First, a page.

The Real Message of the Airbnb Rejection E-mails

Airbnb founder Brian Chesky recently published a brief but fascinating post on Medium from Airbnb’s early days. Michael Seibel introduced the team to seven prominent Silicon Valley investors during Airbnb’s attempt to raise. They were attempting to raise $150,000 in exchange for 10% of the company’s equity. Airbnb has since gone on to grow explosively, with its valuation being worth an estimated $24 billion.

None of those investors bit. The post features E-mails from the investors all politely declining, citing reasons including a lack of expertise, a perceived too-small market segment, and concerns over Airbnb’s model.

It wasn’t just these investors. Fred Wilson has spoken candidly about how and why he passed on Airbnb, as has Chris Sacca. For his part, Chesky isn’t indulging in any schadenfreude, nor does he blame any of these big name investors, noting that Airbnb must have seemed unimpressive at the time.

Since the post went live I’ve seen a number of people on Twitter gleefully wield it as evidence that venture capitalists are morons, crooks, swindlers and not worth your time. Venture capitalists don’t have the best reputations; Google’s autocomplete speaks for itself.


For my part, I’m convinced that people have asked me if an app I’m working on is raising money (it isn’t, yet!) just as an excuse to regale me with their own VC horror stories.

I’m not suggesting that the entire VC industry can do no wrong (far from it), but I feel like this kind of misses the point. Semil Shah, for example, separated the noise from the signal:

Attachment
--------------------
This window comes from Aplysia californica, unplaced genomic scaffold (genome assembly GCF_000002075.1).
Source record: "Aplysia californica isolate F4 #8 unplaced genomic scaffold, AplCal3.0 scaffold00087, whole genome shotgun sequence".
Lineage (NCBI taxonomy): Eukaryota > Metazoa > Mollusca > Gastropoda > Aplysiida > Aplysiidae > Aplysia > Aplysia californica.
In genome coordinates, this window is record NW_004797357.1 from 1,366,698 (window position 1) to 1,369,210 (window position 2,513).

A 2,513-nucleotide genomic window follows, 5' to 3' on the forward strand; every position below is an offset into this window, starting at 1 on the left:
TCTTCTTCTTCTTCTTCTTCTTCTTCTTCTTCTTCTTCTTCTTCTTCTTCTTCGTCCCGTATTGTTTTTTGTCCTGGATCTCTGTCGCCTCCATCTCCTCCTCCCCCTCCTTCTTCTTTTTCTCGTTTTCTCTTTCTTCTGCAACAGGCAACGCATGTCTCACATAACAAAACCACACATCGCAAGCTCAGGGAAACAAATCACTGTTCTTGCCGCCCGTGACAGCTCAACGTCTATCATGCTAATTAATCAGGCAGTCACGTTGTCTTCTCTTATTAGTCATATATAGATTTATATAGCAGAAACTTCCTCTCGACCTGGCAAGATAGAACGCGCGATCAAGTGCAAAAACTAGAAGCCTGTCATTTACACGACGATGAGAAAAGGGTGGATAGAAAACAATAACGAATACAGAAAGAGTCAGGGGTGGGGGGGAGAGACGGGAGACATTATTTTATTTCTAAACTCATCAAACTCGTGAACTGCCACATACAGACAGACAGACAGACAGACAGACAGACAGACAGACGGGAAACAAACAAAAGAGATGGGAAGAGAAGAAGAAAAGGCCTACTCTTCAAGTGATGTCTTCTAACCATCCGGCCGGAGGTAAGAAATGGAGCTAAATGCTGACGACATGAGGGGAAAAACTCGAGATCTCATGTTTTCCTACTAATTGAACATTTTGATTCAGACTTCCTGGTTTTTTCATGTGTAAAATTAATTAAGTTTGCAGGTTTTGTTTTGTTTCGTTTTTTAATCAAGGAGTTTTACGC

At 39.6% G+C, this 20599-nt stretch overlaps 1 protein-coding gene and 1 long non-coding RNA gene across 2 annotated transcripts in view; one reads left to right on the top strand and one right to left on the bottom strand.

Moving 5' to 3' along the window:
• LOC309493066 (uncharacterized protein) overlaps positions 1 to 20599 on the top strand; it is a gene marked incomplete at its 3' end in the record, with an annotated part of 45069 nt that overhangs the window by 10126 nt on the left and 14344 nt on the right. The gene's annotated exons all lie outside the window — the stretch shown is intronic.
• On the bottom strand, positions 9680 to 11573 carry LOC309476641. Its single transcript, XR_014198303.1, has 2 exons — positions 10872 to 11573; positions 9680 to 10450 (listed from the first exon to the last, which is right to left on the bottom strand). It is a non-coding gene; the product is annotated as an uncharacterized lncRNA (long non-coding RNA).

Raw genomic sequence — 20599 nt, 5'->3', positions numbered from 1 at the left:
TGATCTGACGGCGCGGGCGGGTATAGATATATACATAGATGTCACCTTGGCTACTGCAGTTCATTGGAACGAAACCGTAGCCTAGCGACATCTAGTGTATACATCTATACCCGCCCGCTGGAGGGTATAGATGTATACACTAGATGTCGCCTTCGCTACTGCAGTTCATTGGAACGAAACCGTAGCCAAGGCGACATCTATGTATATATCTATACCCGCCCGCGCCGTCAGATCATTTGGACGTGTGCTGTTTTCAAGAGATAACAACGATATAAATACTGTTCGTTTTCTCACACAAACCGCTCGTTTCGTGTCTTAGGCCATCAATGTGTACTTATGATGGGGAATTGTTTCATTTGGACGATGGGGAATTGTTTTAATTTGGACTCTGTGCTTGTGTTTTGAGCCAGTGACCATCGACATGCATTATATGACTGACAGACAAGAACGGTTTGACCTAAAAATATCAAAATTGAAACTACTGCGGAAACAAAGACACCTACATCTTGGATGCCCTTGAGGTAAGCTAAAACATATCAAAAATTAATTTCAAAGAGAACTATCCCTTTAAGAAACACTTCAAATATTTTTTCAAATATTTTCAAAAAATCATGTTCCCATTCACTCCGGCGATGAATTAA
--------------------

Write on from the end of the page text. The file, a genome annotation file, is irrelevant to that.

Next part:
I went further in my idea of what the signal was:

Venture capitalists, even ones as smart and well known as Fred Wilson or Chris Sacca, won’t decide whether or not your business is a success. Most because venture capitalists, no matter how successful, are still people. Some of the responses simply noted that hospitality wasn’t an area of VC expertise, as David Binkowski noted. Others made a mistake that cost them 10% of a hugely successful startup. Nobody has a perfect track record.

Everyone extols how awesome rejection is, but that should come with a caveat that rejection can still be a painful, demoralizing and frustrating experience. It sucks to be told that your startup doesn’t have a broad enough market or that a seasoned investor doesn’t see a path to profitability.

At the same time, don’t let rejection allow others to define your success or failure. When you’re rejected in business, think of how Brian probably felt before Airbnb became what it is today.